I was watching Dan Cederholm talk about Hand Crafted CSS, and the 4th point he made was about when validation matters.
He basically described that validation is helpful for checking why the site isn’t loading the way you want. So it’s useful for finding markup errors like close tags. Fair enough, if you are still writing HTML by hand, but a tool like HAML completely (or as close as possibly) protects you from markup errors like close tags. It also happens to make writing html twice as fast or more (just add a tag at the top and indent and you have wrapped a whole section or code.
So here’s the analogy I came up with to explain to my wife:
If I were laying railroad track, and using old wooden rail ties, I’d want to measure the width of the track every time I went to drive in a new spike, because obviously if the width of the track weren’t standardized, trains would fall right off. Using HAML* is a bit like ordering pre-cast concrete railroad ties, and instead of having to measure each time, I just have to line the track up into the groove, and bolt it down.
The only time I might run into a problem is if someone ordered rail ties for the wrong standard, which would be a bit like if you used a poor or broken HAML interpreter. On the plus side, with HAML—as opposed to railroad construction—fixing the interpreter can be done retroactively if needed.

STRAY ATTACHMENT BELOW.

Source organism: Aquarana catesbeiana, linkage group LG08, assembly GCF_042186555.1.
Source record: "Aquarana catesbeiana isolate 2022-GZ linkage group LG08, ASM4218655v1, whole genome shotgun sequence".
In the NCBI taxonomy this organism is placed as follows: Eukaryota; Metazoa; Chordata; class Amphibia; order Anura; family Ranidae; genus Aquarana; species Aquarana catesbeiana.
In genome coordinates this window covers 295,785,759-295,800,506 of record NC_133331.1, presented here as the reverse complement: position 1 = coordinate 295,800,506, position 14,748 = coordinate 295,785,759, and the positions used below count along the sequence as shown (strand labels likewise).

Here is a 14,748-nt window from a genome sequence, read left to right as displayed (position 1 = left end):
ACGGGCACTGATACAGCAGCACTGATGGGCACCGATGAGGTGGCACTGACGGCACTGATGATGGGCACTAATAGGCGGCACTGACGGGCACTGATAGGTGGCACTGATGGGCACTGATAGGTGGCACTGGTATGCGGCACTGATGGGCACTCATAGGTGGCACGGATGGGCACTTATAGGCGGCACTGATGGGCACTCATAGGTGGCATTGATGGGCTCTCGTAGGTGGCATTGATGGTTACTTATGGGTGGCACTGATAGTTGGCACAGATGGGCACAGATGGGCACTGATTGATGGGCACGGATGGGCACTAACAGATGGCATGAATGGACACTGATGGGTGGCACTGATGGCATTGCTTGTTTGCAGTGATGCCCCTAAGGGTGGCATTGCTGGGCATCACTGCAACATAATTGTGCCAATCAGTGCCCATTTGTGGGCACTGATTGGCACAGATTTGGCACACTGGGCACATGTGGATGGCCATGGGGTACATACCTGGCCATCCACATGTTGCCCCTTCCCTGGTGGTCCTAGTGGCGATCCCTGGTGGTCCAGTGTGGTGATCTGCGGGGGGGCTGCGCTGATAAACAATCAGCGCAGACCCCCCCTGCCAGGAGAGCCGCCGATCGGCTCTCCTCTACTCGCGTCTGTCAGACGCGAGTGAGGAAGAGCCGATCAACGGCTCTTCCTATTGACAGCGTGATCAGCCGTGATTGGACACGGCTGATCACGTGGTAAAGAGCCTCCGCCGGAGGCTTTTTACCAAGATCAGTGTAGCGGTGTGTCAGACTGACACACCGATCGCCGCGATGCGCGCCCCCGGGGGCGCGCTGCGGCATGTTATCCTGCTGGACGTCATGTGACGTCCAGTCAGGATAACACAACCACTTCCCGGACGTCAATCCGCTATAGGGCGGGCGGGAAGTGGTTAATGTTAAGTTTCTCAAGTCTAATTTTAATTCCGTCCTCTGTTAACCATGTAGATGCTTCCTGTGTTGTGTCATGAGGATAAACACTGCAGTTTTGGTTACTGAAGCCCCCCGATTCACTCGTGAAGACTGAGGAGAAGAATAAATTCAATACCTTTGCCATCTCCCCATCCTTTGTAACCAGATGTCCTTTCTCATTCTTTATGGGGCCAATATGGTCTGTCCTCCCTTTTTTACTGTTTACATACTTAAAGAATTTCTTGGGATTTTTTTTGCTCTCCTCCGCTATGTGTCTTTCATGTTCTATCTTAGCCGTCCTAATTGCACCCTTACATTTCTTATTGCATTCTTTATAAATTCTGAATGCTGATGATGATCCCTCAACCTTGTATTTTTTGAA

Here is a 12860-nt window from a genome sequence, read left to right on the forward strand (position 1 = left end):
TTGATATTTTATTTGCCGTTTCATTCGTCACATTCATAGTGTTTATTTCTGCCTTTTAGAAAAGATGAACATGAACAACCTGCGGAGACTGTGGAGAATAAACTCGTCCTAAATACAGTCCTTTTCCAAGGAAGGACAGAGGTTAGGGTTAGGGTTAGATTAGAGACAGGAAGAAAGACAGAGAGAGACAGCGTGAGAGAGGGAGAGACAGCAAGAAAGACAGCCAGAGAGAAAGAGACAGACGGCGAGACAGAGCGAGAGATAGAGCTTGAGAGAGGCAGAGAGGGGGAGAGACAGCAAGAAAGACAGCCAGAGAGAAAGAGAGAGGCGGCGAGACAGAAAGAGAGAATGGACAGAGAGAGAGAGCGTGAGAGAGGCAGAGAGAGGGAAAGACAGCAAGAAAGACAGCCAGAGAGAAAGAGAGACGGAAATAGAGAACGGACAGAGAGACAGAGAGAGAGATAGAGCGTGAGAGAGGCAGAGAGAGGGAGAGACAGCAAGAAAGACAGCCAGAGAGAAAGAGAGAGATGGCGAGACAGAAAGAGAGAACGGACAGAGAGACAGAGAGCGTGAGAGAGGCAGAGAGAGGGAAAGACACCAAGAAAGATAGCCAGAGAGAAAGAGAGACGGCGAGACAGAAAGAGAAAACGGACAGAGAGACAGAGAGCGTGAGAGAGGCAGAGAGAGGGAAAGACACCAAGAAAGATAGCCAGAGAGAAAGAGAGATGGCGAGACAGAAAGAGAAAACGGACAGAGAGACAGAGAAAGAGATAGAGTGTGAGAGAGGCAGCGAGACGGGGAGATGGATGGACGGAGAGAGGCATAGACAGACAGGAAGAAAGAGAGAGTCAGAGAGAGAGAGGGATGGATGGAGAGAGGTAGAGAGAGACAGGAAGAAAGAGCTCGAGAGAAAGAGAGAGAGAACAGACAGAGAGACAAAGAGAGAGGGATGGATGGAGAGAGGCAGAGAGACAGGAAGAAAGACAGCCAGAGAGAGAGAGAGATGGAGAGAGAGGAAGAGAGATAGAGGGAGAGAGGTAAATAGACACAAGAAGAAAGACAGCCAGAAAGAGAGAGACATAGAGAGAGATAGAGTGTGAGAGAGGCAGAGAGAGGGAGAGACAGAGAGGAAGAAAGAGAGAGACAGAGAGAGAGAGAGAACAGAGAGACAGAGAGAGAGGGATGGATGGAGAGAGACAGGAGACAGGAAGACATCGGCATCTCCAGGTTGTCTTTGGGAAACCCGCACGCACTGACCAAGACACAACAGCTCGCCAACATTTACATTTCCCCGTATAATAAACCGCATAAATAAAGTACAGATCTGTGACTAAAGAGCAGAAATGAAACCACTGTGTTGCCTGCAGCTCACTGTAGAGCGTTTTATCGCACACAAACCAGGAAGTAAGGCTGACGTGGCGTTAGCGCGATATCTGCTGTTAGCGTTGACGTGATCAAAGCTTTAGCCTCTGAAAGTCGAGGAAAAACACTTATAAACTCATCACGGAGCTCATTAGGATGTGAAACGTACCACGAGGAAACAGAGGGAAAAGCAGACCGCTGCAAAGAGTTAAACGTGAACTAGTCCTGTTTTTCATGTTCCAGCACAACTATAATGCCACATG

So we really shouldn’t need to waste time building an XHTML structure validator for HTML5, because we shouldn’t be hand coding HTML5 the way we used to. But those are just my 2 cents.
Still, the video worth definitly worth watching, I’m at the very least, going to load more of my pages without images and see what happens
Or Markdown, or LaTEX, though I think HAML gives the right mix of craft (you can still control tag names, and even use HTML5y tags) and markup detachment (you don’t have to worry about syntax, and if you mess it up, it shows up right away on an error page), but you already know it, if you know HTML.